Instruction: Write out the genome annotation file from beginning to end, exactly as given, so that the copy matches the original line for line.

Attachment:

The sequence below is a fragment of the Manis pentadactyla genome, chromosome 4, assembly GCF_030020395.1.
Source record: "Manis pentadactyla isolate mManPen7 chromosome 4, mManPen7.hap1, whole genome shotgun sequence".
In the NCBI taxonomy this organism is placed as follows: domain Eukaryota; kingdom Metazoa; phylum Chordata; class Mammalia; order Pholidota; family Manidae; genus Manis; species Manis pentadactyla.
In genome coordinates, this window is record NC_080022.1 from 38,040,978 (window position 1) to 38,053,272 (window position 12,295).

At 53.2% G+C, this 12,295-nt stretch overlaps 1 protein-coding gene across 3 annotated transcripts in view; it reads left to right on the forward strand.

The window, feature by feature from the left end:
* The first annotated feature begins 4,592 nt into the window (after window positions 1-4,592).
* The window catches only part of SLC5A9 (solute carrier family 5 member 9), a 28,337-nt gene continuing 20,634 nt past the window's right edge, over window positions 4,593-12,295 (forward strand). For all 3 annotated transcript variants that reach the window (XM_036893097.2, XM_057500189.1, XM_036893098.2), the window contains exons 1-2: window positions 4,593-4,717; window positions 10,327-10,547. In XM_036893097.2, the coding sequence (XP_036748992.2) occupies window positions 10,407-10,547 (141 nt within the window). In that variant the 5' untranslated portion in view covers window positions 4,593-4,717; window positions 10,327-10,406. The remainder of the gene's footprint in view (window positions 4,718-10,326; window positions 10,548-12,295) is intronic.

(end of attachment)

The sequence below is a fragment of the Manis pentadactyla genome, chromosome 4, assembly GCF_030020395.1.
Source record: "Manis pentadactyla isolate mManPen7 chromosome 4, mManPen7.hap1, whole genome shotgun sequence".
In the NCBI taxonomy this organism is placed as follows: domain Eukaryota; kingdom Metazoa; phylum Chordata; class Mammalia; order Pholidota; family Manidae; genus Manis; species Manis pentadactyla.
In genome coordinates, this window is record NC_080022.1 from 38,040,978 (window position 1) to 38,053,272 (window position 12,295).

At 53.2% G+C, this 12,295-nt stretch overlaps 1 protein-coding gene across 3 annotated transcripts in view; it reads left to right on the forward strand.

The window, feature by feature from the left end:
* The first annotated feature begins 4,592 nt into the window (after window positions 1-4,592).
* The window catches only part of SLC5A9 (solute carrier family 5 member 9), a 28,337-nt gene continuing 20,634 nt past the window's right edge, over window positions 4,593-12,295 (forward strand). For all 3 annotated transcript variants that reach the window (XM_036893097.2, XM_057500189.1, XM_036893098.2), the window contains exons 1-2: window positions 4,593-4,717; window positions 10,327-10,547. In XM_036893097.2, the coding sequence (XP_036748992.2) occupies window positions 10,407-10,547 (141 nt within the window). In that variant the 5' untranslated portion in view covers window positions 4,593-4,717; window positions 10,327-10,406. The remainder of the gene's footprint in view (window positions 4,718-10,326; window positions 10,548-12,295) is intronic.